That said, roleplaying is a social game. While that doesn't mean every character has to agree with one another, have the same goals, or even be in the same room as the others, it does mean that everyone is here to do something and remembering that is paramount. Sadly, this doesn't always work out. Humans, with a few exceptions, are born sociopathic and codependent--a combination delightfully mismatched enough that it gives platipuses something to laugh at. While we often want approval/camaraderie/loyalty of others, it's often hard to get that from them when they're so buy trying to get loyalty/camaraderie/approval from us(or someone more important than us). It's not that people are inherently jerks, it's just that sometimes when you get a bunch of them together with the intent of 'enjoying themselves,' the someone has to step in to moderate. As the person already in a position to adjudicate game rules and dictate story details, it naturally falls on the storyteller in most cases.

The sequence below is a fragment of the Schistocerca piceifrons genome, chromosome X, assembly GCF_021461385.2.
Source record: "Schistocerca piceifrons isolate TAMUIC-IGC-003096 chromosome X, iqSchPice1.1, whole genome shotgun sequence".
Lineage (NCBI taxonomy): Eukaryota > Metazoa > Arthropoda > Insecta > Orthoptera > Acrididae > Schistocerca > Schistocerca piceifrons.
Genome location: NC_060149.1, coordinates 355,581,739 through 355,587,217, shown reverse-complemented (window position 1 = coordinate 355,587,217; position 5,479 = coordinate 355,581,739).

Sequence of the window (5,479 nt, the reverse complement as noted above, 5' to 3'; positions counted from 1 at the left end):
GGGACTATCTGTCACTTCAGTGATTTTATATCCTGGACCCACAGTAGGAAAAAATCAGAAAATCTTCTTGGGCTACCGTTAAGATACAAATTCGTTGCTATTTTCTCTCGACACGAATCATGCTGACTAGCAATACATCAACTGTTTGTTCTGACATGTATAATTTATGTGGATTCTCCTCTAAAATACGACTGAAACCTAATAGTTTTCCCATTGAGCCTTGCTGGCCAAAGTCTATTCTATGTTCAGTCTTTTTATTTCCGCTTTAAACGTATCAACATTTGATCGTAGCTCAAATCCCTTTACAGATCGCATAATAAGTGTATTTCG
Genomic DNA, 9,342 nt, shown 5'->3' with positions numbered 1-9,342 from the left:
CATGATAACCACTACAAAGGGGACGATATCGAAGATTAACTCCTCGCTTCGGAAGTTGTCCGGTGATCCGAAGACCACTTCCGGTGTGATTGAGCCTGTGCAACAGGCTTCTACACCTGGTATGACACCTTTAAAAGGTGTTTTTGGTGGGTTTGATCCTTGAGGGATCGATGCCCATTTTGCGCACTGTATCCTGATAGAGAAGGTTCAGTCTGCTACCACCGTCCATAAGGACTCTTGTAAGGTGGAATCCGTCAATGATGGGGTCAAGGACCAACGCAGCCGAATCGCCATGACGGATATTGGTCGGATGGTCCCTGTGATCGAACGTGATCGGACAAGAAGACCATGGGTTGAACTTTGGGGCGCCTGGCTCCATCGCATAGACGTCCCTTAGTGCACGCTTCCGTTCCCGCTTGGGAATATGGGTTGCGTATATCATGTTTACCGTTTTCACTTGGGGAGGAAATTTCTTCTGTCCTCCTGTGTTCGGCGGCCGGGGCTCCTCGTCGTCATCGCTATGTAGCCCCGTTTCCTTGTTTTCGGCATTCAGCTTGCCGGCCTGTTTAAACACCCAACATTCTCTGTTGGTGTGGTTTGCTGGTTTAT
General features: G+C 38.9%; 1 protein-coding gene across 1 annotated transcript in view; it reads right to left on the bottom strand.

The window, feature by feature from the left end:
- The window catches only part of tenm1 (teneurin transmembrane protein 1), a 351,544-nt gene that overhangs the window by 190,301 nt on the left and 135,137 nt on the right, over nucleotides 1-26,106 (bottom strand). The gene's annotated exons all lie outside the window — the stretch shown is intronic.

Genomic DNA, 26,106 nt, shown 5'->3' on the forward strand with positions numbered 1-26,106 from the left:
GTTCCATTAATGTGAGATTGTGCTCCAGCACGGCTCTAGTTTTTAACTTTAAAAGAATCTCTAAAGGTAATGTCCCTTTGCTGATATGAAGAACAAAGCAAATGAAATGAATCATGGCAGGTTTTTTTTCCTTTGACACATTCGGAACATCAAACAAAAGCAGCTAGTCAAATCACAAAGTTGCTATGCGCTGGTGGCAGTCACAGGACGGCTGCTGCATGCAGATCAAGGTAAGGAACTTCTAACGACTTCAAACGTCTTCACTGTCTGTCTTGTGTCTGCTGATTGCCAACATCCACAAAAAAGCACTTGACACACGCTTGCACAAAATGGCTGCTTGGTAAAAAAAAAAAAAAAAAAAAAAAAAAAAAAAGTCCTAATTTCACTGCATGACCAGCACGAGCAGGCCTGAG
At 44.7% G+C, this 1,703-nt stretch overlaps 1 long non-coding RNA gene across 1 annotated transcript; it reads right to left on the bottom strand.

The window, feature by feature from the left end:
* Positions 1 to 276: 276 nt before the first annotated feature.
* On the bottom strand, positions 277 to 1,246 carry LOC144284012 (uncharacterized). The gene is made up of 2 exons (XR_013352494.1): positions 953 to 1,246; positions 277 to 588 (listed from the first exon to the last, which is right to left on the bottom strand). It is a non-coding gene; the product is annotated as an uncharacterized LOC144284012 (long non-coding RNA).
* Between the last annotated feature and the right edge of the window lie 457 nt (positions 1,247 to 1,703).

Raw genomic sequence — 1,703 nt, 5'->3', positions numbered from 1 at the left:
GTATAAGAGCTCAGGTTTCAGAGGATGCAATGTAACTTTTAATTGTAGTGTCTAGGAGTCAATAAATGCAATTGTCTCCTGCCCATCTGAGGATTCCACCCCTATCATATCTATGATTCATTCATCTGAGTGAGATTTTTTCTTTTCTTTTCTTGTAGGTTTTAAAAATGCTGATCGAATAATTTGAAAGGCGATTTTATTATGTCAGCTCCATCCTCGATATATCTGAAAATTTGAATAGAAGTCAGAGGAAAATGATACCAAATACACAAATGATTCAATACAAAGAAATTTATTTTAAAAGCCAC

Moderating a gaming group is not an arduous task, but it's a multidimensional one, certainly too complicated for experience points to serve as a sole tool. Establishing expectations (from both you and your players, satisfying player needs, having supplies on hand, and keeping the initiative are all great ways to prevent conflicts and keep the game running smoothly and enjoyably. Victory lies, as always, in the preparation. But preparation is based on anticipation; what problems does the storyteller anticipate?